UK Sport CEO Sally Munday Demands Highest Standards Of Ethics And Integrity

Photo Courtesy: Jza84

UK Sport CEO Sally Munday says “there is no room in sport” for those who do not adhere to highest standards of ethics and integrity after the government agency released its Culture Health Check survey.

More than 1500 – 1,517 to be exact – athletes, coaches and stakeholders across high-performance sport completed the survey.

Data released on Tuesday showed only 53% of respondents believe there are consequences for inappropriate behaviour – a rise from 44% in 2018 but lower than the 61% recorded in 2017.

So too did it reveal that 10% of athletes and staff experienced and/or witnessed unacceptable behaviour albeit representing a reduction from the 24% reported in 2018.

UK Sport 1

Photo Courtesy: UK Sport

Since the first Culture Health Check in 2017, several measures have been introduced including a code for sports governance and the creation of an integrity unit.

A spotlight has been shone in recent weeks on British Gymnastics after allegations of mistreatment with several top-level gymnasts talking openly about abuse in the sport.

Munday is unequivocal in her zero-tolerance approach, saying:

“We remain absolutely committed to a high-performance system which places the wellbeing of our athletes at its core.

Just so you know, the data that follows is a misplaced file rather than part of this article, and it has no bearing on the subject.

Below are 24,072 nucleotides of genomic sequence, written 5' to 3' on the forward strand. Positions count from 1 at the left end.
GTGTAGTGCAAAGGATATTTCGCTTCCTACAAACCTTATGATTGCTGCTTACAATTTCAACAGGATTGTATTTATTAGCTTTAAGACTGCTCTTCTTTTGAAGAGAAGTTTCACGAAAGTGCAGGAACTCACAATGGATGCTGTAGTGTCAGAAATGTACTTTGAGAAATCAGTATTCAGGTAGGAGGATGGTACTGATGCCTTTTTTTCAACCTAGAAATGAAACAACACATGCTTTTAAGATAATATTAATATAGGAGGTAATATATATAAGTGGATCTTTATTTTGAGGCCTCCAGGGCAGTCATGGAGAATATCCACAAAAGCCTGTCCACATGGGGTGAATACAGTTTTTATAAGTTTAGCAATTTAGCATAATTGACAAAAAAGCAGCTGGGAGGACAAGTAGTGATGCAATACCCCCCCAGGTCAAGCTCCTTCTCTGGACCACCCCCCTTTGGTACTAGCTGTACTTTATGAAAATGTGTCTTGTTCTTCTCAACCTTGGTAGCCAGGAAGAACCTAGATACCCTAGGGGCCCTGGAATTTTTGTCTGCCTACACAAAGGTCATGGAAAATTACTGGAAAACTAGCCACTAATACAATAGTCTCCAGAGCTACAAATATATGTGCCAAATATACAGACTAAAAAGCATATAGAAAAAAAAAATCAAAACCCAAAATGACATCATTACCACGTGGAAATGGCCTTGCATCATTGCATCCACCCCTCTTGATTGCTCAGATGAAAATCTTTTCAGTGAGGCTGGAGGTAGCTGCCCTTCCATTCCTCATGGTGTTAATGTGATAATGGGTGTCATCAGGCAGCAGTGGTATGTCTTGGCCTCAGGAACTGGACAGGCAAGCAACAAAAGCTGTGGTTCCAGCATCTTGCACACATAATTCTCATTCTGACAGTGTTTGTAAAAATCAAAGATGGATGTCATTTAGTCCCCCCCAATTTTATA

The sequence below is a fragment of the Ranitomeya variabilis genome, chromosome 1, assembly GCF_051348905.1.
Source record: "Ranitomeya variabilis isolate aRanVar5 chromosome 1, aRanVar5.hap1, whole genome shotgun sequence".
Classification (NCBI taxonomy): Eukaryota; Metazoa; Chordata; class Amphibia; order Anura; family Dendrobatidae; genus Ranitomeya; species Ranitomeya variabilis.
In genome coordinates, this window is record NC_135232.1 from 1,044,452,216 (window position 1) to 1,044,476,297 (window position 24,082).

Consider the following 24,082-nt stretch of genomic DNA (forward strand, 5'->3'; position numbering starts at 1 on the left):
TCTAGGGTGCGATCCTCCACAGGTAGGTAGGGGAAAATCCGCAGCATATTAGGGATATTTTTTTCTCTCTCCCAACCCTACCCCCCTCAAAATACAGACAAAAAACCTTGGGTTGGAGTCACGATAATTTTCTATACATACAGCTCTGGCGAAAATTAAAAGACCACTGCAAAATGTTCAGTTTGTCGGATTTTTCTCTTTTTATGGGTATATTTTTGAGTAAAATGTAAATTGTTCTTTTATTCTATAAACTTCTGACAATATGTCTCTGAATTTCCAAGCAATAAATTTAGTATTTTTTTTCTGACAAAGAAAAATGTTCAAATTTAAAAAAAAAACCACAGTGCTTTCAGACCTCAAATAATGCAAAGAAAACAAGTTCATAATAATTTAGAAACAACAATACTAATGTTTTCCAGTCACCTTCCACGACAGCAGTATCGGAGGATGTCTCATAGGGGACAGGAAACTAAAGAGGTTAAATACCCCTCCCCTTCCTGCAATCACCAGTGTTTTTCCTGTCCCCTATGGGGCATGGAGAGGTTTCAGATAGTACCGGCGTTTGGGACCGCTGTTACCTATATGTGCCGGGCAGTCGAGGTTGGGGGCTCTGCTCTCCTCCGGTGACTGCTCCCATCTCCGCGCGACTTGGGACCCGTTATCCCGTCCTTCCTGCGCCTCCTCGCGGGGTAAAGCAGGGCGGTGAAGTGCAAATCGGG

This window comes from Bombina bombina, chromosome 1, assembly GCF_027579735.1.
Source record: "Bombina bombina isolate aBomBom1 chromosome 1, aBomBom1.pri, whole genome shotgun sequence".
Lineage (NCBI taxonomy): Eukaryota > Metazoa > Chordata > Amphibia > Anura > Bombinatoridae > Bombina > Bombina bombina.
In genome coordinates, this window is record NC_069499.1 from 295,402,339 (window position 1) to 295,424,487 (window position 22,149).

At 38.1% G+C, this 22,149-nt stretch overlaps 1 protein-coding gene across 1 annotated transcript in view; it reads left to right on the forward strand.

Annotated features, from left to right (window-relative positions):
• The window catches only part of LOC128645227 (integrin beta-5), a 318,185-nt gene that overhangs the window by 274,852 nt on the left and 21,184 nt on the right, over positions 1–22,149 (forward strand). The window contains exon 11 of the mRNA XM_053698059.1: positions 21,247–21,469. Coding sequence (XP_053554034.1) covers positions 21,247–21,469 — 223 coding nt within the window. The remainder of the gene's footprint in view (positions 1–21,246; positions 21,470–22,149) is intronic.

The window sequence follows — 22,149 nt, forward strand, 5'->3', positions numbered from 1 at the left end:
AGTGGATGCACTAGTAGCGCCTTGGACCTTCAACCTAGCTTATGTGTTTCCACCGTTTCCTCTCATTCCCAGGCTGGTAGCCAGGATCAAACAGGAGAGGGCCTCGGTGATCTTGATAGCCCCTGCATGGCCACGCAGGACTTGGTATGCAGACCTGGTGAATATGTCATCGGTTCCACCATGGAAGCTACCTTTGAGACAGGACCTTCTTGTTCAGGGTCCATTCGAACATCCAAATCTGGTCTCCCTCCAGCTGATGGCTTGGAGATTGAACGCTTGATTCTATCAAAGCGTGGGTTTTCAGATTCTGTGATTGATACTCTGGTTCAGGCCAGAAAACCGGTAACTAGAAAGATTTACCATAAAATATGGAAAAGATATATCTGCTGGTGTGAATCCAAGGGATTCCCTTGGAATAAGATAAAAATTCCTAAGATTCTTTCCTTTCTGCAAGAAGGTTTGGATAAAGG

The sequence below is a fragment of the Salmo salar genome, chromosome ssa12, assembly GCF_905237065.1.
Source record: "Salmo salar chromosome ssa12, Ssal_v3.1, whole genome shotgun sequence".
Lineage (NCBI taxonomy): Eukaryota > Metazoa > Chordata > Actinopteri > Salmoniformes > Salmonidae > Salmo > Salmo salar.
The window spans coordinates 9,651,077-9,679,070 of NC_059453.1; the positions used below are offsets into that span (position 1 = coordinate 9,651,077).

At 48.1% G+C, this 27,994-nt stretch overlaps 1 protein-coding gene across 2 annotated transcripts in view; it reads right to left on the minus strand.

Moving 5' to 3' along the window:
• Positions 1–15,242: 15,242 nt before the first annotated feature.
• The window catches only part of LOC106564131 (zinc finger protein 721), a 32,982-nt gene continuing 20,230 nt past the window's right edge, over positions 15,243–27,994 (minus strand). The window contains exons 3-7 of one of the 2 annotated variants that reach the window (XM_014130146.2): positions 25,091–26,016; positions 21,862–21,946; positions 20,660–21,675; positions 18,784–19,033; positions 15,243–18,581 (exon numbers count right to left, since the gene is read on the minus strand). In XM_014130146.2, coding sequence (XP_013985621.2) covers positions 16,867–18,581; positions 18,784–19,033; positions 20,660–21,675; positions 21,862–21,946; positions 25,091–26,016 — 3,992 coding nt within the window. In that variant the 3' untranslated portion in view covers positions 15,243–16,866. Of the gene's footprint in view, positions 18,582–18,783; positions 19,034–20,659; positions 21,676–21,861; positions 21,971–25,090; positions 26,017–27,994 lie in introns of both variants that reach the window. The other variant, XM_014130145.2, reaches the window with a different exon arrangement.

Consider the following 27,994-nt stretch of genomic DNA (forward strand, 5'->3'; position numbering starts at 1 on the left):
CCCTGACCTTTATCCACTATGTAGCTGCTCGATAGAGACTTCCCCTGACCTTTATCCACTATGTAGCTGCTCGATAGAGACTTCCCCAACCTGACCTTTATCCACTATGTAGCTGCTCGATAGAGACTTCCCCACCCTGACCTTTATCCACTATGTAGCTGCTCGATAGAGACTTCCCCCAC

“I also believe the vast majority of people in high-performance sport are doing the right thing, but we are very clear that there is no room in sport for anyone who doesn’t want to behave to the highest standards of ethics and integrity.”

There were positive findings with 79% of athletes believing measures are in place that improve their mental health and wellbeing, a significant improvement on the 65% first reported in 2018.

The training, in conjunction with the English Institute of Sport, of 300 mental health champions and the creation of 200 culture champions across the high-performance system are among initiatives being pioneered in this area by UK Sport.

While welcoming the positive outcomes highlighted in the survey, Munday pulled no punches, saying:

“It’s encouraging to see that there is progress in important areas, especially around athletes’ mental health, but I am under no illusions that there is still plenty of work to do in this space.

“Culture takes time to evolve but the overwhelming majority of national governing bodies share UK Sport’s view. A positive organisational culture is absolutely essential to the continued success of our athletes and those who support them, both in competition and as role models in society.”

UK Sport

Photo Courtesy: UK Sport Twitter

Sports minister Nigel Huddleston echoed Munday’s words, saying:

“It’s vital that everyone taking part in sport feels safe and secure and that they have people they can turn to for support when they need it. Today’s results are encouraging but it’s clear there is still work to be done.

“We will continue to work closely with UK Sport and national governing bodies to drive progress and set new expectations as we approach next year’s Olympics and Paralympics, with the welfare of our athletes and staff at the heart of everything we do.”


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